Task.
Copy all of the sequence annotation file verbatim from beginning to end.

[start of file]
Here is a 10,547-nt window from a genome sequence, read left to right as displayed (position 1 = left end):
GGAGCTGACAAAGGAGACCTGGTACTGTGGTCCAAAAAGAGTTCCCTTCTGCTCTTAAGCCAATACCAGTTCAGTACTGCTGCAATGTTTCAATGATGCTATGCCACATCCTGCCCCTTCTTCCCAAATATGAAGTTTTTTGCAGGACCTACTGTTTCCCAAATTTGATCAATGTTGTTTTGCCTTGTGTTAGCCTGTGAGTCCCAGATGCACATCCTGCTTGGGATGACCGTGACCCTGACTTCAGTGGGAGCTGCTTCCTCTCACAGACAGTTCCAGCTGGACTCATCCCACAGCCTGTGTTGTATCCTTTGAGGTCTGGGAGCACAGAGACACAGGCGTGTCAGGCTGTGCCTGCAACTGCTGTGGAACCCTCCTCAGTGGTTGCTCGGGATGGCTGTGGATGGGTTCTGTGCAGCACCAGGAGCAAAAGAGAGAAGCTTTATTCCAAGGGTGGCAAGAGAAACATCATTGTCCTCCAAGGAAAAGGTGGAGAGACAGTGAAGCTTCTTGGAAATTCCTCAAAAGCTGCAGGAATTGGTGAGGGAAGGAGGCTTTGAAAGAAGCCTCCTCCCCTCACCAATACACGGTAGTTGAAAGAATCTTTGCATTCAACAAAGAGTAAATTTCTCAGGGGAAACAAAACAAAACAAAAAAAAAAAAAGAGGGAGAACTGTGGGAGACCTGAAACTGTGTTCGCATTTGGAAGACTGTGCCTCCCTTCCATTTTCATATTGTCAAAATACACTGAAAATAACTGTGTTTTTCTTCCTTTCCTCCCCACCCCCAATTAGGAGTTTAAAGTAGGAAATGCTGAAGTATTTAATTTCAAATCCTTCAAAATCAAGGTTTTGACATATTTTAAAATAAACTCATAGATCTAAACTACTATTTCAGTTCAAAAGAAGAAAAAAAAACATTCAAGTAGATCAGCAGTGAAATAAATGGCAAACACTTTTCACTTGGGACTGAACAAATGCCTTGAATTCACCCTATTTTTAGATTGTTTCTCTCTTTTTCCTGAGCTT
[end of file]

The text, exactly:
Here is a 10,547-nt window from a genome sequence, read left to right as displayed (position 1 = left end):
GGAGCTGACAAAGGAGACCTGGTACTGTGGTCCAAAAAGAGTTCCCTTCTGCTCTTAAGCCAATACCAGTTCAGTACTGCTGCAATGTTTCAATGATGCTATGCCACATCCTGCCCCTTCTTCCCAAATATGAAGTTTTTTGCAGGACCTACTGTTTCCCAAATTTGATCAATGTTGTTTTGCCTTGTGTTAGCCTGTGAGTCCCAGATGCACATCCTGCTTGGGATGACCGTGACCCTGACTTCAGTGGGAGCTGCTTCCTCTCACAGACAGTTCCAGCTGGACTCATCCCACAGCCTGTGTTGTATCCTTTGAGGTCTGGGAGCACAGAGACACAGGCGTGTCAGGCTGTGCCTGCAACTGCTGTGGAACCCTCCTCAGTGGTTGCTCGGGATGGCTGTGGATGGGTTCTGTGCAGCACCAGGAGCAAAAGAGAGAAGCTTTATTCCAAGGGTGGCAAGAGAAACATCATTGTCCTCCAAGGAAAAGGTGGAGAGACAGTGAAGCTTCTTGGAAATTCCTCAAAAGCTGCAGGAATTGGTGAGGGAAGGAGGCTTTGAAAGAAGCCTCCTCCCCTCACCAATACACGGTAGTTGAAAGAATCTTTGCATTCAACAAAGAGTAAATTTCTCAGGGGAAACAAAACAAAACAAAAAAAAAAAAAGAGGGAGAACTGTGGGAGACCTGAAACTGTGTTCGCATTTGGAAGACTGTGCCTCCCTTCCATTTTCATATTGTCAAAATACACTGAAAATAACTGTGTTTTTCTTCCTTTCCTCCCCACCCCCAATTAGGAGTTTAAAGTAGGAAATGCTGAAGTATTTAATTTCAAATCCTTCAAAATCAAGGTTTTGACATATTTTAAAATAAACTCATAGATCTAAACTACTATTTCAGTTCAAAAGAAGAAAAAAAAACATTCAAGTAGATCAGCAGTGAAATAAATGGCAAACACTTTTCACTTGGGACTGAACAAATGCCTTGAATTCACCCTATTTTTAGATTGTTTCTCTCTTTTTCCTGAGCTT